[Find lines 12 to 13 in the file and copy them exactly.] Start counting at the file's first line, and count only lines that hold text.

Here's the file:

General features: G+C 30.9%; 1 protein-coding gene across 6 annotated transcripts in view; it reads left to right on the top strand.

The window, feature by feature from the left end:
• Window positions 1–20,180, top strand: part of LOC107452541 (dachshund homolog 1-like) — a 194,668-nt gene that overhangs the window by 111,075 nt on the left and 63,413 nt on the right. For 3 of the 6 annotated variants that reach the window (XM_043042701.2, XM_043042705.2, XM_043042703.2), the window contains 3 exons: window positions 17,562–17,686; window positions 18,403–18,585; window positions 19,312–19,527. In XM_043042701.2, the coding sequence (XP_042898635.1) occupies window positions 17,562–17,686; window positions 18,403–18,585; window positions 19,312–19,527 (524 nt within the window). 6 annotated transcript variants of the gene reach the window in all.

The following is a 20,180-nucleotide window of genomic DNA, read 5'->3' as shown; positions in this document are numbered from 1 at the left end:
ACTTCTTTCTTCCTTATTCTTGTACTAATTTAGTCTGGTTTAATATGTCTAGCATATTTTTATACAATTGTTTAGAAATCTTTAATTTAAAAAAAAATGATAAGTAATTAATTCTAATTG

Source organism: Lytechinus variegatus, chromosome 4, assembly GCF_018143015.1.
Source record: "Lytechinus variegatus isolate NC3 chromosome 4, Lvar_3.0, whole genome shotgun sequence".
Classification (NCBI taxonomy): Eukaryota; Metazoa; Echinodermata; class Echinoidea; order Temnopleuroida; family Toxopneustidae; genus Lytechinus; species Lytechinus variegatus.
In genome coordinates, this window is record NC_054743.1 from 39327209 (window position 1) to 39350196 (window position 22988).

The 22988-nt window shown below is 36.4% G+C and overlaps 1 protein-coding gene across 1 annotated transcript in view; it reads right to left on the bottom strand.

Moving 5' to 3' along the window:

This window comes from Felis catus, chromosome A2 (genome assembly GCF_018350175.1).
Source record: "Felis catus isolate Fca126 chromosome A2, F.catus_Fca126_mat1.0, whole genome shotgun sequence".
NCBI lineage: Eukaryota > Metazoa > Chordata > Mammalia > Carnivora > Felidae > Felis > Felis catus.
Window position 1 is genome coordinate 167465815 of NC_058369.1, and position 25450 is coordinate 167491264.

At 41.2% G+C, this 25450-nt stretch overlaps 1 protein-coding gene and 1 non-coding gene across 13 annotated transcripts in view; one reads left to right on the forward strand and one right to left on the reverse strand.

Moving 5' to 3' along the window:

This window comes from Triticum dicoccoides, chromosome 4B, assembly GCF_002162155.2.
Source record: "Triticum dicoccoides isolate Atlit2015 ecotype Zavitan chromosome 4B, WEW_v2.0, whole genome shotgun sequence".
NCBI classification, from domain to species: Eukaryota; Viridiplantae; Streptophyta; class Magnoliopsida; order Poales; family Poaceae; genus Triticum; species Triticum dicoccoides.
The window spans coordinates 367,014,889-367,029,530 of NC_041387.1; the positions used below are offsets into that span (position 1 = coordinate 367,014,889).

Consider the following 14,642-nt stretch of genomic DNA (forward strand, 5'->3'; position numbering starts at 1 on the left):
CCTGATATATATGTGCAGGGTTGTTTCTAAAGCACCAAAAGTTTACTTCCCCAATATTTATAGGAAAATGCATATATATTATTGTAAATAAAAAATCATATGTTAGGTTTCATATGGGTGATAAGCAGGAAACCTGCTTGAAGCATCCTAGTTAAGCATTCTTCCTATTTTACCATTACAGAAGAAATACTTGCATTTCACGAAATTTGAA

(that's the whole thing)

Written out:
This window comes from Felis catus, chromosome A2 (genome assembly GCF_018350175.1).
Source record: "Felis catus isolate Fca126 chromosome A2, F.catus_Fca126_mat1.0, whole genome shotgun sequence".